Study: Pollution Kills More People Than War, Smoking, Hunger, and Other Causes of Death

220px-AlfedPalmersmokestacksWe have previously discussed how environmental dangers remain something of an abstraction for most people who fail to recognize that changes in air or water pollution standards results in high and quantifiable rises in death rates.  Even changes in areas like shipping fuels can translate to thousands of deaths.  However, since these deaths are not immediate and borne privately, the true costs of pollution are often dismissed.  I have been highly critical of the environmental record of the Trump Administration for this reason in rolling back on protections in a variety of areas as well as appointing regulators with anti-environmental records.  Now a new major study has found that environmental pollution kills more people every year that all of the wars.  It exceeds the death tolls for smoking, hunger or natural disasters combined. It kills more than AIDS, tuberculosis and malaria combined. Yet, unlike these causes of death, pollution remains a policy concern that is often pushed to the side for more immediate goals like job creation.  This is not to say that environmental protection would trump all other concerns but rather the real costs of such pollution are rarely discussed in real terms of premature deaths by politicians.

The study in the respected Lancet medical journal found that one out of every six premature deaths in the world in 2015 was caused by toxic exposure.  That amounts to 9 million people who died prematurely due to pollution.  The study also found that the cost of the resulting illnesses and deaths amounted to some $4.6 trillion in annual losses.

Worse yet, the 9 million deaths from pollution appears a highly conservative estimate since it relied on only limited data on specific measurable cases of deaths and illnesses. The actual number is likely much higher. Moreover, only half of the 5000 news chemicals introduced since 1950 have actually been fully tested for their toxicity.

Obviously, the rate of death is higher in developing countries, though we are now experiencing heavy pollution migration from Asia.  In India, an astonishing one out of every four deaths are attributed to pollution. In China, there is a term for “cancer villages” in which a huge percentage of the citizens are developing cancers due to horrific environmental conditions. In China, one out of every five deaths are attributed to pollution with 1.8 million premature deaths a year.

 

People rarely associate changes in environmental regulation to their own risk of death or illnesses like asthma.  The result is that it is difficult to defend environmental protections on a cost/benefit basis despite the fact that the costs are quite high for many environmental rollbacks.  Jobs and tax cuts tend to be more quantifiable in the minds of voters even though one cannot avoid the environmental costs from increased air pollution or water pollution.  Again, this does not mean that we yield to all countervailing environmental concerns but rather this study (and others that we have discussed) show that the true costs of environmental rollbacks are far higher than presumed in the public

96 thoughts on “Study: Pollution Kills More People Than War, Smoking, Hunger, and Other Causes of Death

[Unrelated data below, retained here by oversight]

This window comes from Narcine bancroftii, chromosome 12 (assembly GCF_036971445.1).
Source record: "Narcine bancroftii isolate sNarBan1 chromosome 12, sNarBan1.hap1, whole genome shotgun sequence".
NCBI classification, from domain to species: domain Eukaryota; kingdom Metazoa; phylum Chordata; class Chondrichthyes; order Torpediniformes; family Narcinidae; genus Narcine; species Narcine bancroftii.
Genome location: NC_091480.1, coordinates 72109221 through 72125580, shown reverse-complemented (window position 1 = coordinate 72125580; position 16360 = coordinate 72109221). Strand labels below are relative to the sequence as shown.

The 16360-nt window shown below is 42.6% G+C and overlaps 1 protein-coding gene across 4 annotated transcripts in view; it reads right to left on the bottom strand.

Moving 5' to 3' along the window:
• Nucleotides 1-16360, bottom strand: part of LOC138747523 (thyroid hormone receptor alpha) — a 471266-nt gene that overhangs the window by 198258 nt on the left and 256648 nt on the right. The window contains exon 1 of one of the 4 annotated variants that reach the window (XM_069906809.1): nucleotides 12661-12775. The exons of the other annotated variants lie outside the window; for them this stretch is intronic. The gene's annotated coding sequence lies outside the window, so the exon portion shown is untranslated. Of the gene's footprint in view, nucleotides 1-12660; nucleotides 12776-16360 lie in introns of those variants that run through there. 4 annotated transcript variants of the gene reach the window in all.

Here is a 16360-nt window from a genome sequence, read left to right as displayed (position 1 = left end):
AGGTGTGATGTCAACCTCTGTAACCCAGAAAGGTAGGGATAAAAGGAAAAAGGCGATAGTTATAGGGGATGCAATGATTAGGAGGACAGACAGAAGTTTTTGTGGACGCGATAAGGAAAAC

1. Totally off topic. For some reason, I haven’t been receiving notifications about new blog posts from this site. I checked to ensure I was still “Following” and supposed to receive E-mails for new notifications. I thought the normally prolific Turley was on vacation. No conspiracy theories (yet). Has anyone else experienced something similar?

    • enigma – glad to see you back. 🙂 Was beginning to worry and thought we were going to have to send out search parties. Make sure that you check both those little boxes if they show up. That happens if you reboot your computer, clean your cache, etc.

    • Enigma – there’s a reason why we affectionally call it WordMess. I used to have trouble with my posts getting caught in the filter. Did you check your Spam?

  2. As an asthmatic and conservations, and general human being, clean air is a cause close to my heart. This is going to be a long post, so I will break it up.

    I wish I had an account with The Lancet, because I would like to see their methodology.

    Environmental toxins and pollution do affect public health, but it is difficult to measure.

    Deaths and illness associated with pollution are notoriously difficult to track and document. I have asthma, which is worsened by the interminable fires we have in CA, particulate dust blowing around, chemicals, and other triggers. What percentage of my baseline worsened from my time in the lab? If I get cancer, was it because I was exposed to acrylamide, benzene, or working with radioactive material in my unshielded hands? When you work in a lab with radio labeled material, you wear a lead apron, and stand behind a clear shield, but at the level I was working at, you would reach your hands around the shield to work, just wearing nitrile gloves. Your dosimeter only measured exposure to your body, because radioactive exposure to your hands doesn’t really count, as we were told. Although I must have had a genetic predisposition to asthma, was it triggered because of pollution? It is so difficult to tease out the effect of one single cause from the cumulative and synergistic effects of all factors combined.